In Java, all exceptions are divided into two types: controlled exceptions (checked) and unchecked exceptions (unchecked), which include errors (Errors) and run-time exceptions (Runtime Exceptions, a descendant of Exception class).

Controlled exceptions are errors that can and should be handled in the program, all descendants of the Exception class (but not RuntimeException) belong to this type.

3. Is it possible to process jvm errors?

You can handle, but you should not do it. The developer is not provided with tools for handling system and virtual machine errors.

Try Catch Finally Exception Handling Interview Questions

4. What are the ways to handle exceptions?

In Java, there are five keywords to work with exceptions:

  1. try – this keyword is used to mark the beginning of a block of code that could potentially lead to an error.
  2. catch is a keyword to mark the beginning of a block of code intended to catch and handle exceptions.
  3. finally is a keyword to mark the beginning of a block of code, which is optional. This block is placed after the last ‘catch’ block. Control is usually passed to the ‘finally’ block anyway.
  4. throw – is used to generate exceptions.
  5. throws is a keyword that is written in the method signature, and means that the method can potentially throw an exception with the specified type.

The general view of the construction for “catching” an exceptional situation is as follows:

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try{

//here is the code that could potentially lead to an error

}

catch(SomeException e ){ //the class indicates the specific expected error

//This section describes actions to handle exceptions.

}

finally{

//executed in any case (the finally block is optional)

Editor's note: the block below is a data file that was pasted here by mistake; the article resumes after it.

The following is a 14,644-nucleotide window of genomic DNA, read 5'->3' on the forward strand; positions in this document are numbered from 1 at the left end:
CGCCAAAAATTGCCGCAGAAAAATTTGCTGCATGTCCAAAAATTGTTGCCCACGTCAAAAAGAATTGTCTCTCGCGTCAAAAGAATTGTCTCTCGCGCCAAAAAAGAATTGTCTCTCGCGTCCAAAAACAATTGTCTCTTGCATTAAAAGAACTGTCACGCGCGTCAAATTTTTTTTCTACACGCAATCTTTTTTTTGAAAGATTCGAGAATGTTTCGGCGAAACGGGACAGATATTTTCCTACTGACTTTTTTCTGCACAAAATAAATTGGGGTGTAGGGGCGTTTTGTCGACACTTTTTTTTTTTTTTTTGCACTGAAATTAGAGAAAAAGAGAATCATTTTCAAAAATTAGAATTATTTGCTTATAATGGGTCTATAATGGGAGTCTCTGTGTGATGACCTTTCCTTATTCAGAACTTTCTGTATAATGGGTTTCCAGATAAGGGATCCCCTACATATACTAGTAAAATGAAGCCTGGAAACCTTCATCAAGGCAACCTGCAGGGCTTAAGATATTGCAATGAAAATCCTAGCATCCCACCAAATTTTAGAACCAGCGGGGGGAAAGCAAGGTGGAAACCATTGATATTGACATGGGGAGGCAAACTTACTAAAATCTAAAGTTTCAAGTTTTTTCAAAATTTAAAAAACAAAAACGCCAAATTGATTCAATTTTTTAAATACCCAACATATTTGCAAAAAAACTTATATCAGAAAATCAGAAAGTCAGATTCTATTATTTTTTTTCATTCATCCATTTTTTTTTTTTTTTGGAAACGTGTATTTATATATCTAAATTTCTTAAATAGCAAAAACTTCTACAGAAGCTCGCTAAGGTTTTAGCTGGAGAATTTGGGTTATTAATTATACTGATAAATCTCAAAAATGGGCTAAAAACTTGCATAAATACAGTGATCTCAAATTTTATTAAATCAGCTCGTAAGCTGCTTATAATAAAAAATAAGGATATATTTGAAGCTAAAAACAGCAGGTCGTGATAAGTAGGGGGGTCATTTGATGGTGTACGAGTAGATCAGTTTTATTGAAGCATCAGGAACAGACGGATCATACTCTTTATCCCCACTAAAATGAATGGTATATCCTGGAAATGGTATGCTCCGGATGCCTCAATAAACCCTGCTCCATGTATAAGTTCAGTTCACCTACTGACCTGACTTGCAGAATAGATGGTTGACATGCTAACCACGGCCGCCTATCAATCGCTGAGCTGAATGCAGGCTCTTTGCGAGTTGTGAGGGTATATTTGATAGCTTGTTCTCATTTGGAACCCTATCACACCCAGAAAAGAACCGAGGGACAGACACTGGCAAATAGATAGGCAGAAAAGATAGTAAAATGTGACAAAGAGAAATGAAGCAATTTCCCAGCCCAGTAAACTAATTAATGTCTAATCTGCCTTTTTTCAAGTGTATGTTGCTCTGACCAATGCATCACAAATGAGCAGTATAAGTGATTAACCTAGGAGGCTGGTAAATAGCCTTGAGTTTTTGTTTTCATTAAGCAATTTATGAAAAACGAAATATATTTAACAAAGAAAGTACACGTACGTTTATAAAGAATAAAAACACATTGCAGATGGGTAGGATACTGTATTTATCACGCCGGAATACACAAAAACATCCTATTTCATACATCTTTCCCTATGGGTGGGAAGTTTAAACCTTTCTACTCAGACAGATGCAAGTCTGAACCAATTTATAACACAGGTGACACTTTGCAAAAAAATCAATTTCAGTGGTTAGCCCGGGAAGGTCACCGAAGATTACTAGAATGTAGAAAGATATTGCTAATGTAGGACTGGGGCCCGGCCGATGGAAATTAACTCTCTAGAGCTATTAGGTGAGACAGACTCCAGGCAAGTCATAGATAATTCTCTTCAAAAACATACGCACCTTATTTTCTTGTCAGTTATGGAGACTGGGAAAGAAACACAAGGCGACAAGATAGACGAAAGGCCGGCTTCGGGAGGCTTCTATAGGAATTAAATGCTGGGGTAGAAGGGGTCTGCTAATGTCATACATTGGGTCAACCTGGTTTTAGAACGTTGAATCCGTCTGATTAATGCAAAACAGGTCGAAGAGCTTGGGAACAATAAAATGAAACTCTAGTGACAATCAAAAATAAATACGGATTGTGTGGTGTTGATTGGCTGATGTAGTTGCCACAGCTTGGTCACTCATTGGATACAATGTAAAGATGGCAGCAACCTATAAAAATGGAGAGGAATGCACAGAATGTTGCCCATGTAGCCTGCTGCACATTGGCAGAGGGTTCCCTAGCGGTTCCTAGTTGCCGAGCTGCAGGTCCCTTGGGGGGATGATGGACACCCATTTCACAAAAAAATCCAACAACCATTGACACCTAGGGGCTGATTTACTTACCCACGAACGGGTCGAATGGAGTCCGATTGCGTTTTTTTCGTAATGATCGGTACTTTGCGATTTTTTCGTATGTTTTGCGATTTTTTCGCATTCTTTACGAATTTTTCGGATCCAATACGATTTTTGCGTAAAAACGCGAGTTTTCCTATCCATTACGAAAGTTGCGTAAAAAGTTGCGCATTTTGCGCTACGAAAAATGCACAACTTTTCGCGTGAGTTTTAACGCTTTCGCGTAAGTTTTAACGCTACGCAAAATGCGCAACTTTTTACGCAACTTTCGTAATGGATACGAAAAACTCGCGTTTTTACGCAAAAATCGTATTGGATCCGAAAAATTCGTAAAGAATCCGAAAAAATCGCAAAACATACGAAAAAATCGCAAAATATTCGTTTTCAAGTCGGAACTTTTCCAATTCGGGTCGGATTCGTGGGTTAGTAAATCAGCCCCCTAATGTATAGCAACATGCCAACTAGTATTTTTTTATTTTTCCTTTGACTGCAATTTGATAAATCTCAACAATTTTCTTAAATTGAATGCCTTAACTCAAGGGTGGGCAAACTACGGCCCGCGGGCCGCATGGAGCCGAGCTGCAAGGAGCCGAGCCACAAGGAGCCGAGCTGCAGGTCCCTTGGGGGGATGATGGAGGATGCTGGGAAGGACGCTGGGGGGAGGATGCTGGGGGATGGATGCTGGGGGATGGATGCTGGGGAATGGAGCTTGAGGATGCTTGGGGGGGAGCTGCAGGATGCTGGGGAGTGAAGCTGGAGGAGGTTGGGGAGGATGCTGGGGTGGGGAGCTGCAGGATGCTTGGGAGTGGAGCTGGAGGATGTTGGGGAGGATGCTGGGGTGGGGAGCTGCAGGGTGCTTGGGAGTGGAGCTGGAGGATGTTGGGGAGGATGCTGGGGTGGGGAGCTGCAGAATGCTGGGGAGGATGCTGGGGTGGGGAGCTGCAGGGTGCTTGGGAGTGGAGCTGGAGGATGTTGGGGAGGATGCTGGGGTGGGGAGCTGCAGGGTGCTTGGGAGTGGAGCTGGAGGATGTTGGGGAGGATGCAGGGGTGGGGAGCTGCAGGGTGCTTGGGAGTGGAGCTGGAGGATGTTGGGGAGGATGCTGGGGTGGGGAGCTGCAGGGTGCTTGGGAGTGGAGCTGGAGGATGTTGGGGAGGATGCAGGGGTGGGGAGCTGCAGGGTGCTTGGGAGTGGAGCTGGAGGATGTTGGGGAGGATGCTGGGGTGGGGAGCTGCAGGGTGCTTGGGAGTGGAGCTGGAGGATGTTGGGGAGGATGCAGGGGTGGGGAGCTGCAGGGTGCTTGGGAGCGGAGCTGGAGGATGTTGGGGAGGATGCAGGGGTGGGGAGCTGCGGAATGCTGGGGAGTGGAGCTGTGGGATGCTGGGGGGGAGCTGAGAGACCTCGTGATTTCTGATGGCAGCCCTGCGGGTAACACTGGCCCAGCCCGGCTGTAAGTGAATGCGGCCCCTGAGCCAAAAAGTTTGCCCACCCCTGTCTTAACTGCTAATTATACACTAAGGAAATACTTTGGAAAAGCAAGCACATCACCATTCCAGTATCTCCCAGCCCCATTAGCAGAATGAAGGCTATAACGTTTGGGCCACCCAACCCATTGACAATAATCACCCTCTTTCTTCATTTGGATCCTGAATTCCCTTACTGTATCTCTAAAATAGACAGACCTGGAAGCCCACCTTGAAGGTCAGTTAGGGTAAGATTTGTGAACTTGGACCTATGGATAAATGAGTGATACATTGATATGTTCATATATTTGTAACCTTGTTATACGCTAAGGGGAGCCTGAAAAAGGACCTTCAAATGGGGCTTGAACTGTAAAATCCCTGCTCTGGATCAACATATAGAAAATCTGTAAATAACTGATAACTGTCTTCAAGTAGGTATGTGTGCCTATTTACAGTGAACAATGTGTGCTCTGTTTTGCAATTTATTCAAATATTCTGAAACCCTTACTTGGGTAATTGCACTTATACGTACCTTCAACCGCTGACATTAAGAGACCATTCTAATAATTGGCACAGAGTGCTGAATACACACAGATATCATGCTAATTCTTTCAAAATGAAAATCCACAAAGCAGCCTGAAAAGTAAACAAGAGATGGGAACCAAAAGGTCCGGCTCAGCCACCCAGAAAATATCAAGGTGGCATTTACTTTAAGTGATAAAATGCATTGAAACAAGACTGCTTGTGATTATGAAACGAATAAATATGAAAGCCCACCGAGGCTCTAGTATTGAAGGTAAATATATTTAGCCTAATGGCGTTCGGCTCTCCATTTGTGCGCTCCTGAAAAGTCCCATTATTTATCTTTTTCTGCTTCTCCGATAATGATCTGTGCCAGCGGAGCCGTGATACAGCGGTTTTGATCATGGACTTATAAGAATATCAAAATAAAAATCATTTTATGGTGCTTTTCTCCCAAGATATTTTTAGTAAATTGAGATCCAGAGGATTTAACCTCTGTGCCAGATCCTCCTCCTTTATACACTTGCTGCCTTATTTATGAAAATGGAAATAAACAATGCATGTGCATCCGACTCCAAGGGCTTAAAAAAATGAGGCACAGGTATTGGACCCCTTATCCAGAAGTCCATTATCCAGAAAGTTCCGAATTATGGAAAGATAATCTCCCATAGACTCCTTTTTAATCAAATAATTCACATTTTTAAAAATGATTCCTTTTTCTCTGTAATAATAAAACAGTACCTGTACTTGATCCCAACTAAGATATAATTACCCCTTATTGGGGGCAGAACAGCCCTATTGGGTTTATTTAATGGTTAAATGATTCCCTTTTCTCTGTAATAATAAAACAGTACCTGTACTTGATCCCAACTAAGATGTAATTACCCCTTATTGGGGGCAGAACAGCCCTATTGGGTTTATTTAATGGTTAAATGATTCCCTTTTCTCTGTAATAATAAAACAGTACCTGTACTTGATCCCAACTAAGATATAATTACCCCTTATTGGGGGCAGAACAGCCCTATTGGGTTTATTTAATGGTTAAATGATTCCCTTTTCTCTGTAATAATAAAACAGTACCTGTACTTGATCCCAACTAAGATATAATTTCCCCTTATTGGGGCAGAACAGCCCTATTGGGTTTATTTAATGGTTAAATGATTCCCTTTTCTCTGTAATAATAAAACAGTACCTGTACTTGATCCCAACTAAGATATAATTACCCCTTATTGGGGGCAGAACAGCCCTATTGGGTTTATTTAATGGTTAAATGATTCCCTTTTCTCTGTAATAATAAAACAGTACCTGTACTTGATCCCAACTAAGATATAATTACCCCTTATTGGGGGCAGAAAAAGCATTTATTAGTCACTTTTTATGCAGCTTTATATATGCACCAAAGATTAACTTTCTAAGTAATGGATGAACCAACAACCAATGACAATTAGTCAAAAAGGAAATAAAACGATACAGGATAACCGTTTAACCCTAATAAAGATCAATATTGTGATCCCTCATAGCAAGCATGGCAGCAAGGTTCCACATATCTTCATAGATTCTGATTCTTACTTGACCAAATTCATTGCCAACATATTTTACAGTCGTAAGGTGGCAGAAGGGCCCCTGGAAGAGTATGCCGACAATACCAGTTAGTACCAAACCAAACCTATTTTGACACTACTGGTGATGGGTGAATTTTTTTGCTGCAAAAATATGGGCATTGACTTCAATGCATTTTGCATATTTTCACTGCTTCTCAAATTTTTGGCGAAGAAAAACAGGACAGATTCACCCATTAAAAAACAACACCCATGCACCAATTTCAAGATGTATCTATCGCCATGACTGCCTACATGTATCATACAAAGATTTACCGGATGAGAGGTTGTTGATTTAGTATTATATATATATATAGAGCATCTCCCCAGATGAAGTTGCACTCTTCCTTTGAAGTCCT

}

5. What does the throws keyword mean?

throws is a keyword that is written in the method signature, and means that the method can potentially throw an exception with the specified type.

6. What are the features of the finally block? Is it always performed?

When an exception is thrown, the execution of the method is sent in a non-linear path. This can be a source of problems. For example, on entering the method opens the file and closes it on exit. To prevent the file from being closed due to exception handling, a finally mechanism was proposed .

The finally keyword creates a block of code that will be executed after the try / catch block is completed , but before the code following it. The block will be executed regardless of whether an exception is passed or not. The finally operator is optional, but each try statement requires either a catch or a finally . The code in the finally block will always be executed .

7. Can there be a single catch block when catching exceptions?

Such a record is valid if there is a try {} finally {} link. But there is not much sense in such a record, yet it is better to have a catch block in which the necessary exception will be processed.

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String x = “z”;

try {

  x=”234″;

} finally {

   x = “Finally”;

}

8. Could you think of a situation where the finally block will not be executed?

The finally block is not always executed, for example in this situation:

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try {

   System.exit(0);

} catch(Exception e) {

   e.printStackTrace();

} finally { }

Here finally is unreachable, as the system exit from the program occurs. In general terms: when jvm dies, it’s not up to finally (you can come up with other examples of how to kill jvm and answer the question in the title).

9. Can a single catch block catch several exceptions (from the same and different branches of inheritance)?